Push Turn Move: A Book By Kim Bjørn
How one designer’s obsession for musical machines became an unexpected studio essential.
In a flood of Kickstarter campaigns, Push Turn Move stood out for its freshness. It was niche enough to catch the eye of synth-heads all over the globe, while staying approachable and appealing to a regular coffee table book customer. Understanding the importance of accessibility and curation were key to the success on the book’s mission: cataloguing and exploring electronic instruments and design.
Bjørn recalls an early fascination with liner notes, specifically those of Jean-Michel Jarre and George Duke. He romanticized detail within a record’s artwork, but loved it even more when he could peruse through the full list of instruments used in the making of the album itself. Growing up, he remembers when synthesizers began to make a bigger splash and found himself learning to play the organ. When the time came to choose a career, design took precedent — but he never forgot his first love. It was through Push Turn Move that he’s reignited the passion for music production, as seen through the eye of an experienced designer who sets out to answer the most instinctual questions: why does this look and feel the way it does? Why is this button here? Why specifically this fader? And so many more.
Jean-Michel Jarre, who wrote the book’s foreword, “has been there the whole way and been part of the book somehow.” according to Bjørn. Two years ago, he got a tip from a friend that the artist would be in Copenhagen to perform. This friend happened to be Jarre’s webmaster, someone close enough to facilitate a fifteen minute meeting between the two. Not wanting to show up empty-handed and miss the opportunity of a lifetime, he worked non-stop for a week in preparation to pitch his idol. “Those fifteen minutes were my now or never kind of moment.”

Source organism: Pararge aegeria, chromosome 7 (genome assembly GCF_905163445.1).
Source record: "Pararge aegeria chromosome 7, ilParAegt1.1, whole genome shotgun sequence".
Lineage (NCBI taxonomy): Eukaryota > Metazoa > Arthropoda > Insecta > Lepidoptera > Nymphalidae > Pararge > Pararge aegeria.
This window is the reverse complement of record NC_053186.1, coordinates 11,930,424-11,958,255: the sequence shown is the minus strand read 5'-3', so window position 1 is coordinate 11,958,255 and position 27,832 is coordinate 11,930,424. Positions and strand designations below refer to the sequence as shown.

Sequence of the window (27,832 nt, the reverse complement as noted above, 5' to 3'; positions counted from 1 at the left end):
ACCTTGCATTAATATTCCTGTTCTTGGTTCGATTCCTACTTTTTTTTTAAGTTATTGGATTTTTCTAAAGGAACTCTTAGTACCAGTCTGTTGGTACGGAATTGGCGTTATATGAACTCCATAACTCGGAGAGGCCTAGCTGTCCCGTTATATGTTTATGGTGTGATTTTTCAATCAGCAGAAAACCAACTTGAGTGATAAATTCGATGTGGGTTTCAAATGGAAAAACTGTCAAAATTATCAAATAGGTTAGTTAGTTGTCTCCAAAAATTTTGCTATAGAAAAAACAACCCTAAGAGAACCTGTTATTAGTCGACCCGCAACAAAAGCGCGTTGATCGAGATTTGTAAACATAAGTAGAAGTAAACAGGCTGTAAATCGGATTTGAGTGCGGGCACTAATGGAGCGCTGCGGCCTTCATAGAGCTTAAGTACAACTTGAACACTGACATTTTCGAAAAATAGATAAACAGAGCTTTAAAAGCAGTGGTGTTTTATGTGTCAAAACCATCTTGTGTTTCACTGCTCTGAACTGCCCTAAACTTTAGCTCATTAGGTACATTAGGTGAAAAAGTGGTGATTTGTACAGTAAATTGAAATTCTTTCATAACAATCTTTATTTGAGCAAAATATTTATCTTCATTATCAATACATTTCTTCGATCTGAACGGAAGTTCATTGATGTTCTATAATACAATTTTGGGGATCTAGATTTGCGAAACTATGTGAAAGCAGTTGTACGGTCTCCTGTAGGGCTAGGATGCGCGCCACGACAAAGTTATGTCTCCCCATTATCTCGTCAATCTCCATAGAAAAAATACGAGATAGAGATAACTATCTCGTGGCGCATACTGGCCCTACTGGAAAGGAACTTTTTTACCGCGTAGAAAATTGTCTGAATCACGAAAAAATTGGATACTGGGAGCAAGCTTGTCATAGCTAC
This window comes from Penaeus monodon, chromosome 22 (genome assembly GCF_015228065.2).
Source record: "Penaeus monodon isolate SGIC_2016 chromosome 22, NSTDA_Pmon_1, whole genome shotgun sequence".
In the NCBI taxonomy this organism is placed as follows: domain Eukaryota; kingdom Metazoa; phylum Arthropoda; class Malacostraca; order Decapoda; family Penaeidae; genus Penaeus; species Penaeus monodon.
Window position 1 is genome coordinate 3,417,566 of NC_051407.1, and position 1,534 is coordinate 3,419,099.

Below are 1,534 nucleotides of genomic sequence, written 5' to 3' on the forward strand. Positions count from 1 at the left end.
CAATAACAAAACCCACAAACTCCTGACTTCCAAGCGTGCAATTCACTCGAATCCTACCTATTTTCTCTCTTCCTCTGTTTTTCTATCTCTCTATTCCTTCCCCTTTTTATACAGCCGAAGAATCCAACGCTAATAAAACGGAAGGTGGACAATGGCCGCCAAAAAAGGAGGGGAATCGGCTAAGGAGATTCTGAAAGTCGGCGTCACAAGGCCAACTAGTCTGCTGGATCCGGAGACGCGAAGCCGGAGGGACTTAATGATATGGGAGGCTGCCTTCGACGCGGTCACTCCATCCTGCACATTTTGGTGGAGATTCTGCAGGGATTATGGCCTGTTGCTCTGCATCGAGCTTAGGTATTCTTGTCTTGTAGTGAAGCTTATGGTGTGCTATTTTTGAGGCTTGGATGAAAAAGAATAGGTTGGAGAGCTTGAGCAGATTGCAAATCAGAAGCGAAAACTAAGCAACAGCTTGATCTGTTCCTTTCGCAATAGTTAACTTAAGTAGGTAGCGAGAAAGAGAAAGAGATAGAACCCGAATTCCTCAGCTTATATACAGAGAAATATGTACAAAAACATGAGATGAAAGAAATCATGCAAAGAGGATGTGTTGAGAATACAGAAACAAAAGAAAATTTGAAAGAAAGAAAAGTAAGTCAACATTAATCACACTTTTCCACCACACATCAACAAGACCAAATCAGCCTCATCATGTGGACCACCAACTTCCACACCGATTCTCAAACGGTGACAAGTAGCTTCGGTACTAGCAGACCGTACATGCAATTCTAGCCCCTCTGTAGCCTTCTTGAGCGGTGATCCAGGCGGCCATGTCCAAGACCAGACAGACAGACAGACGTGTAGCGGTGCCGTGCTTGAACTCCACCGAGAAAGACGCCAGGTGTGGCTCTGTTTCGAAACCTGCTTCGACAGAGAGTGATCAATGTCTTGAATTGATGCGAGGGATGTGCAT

As it turns out, the idea of crowdfunding was part of the initial pitch and Jean-Michel Jarre was fully sold. Those fifteen minutes built excitement between the pair and they kept in touch. Push Turn Move stopped being a fantasy and began to solidify into a concrete project. It was then that Kim sought out to partner with his friend Lars, who had marketing and distribution chops, as they first began to make noise on the web.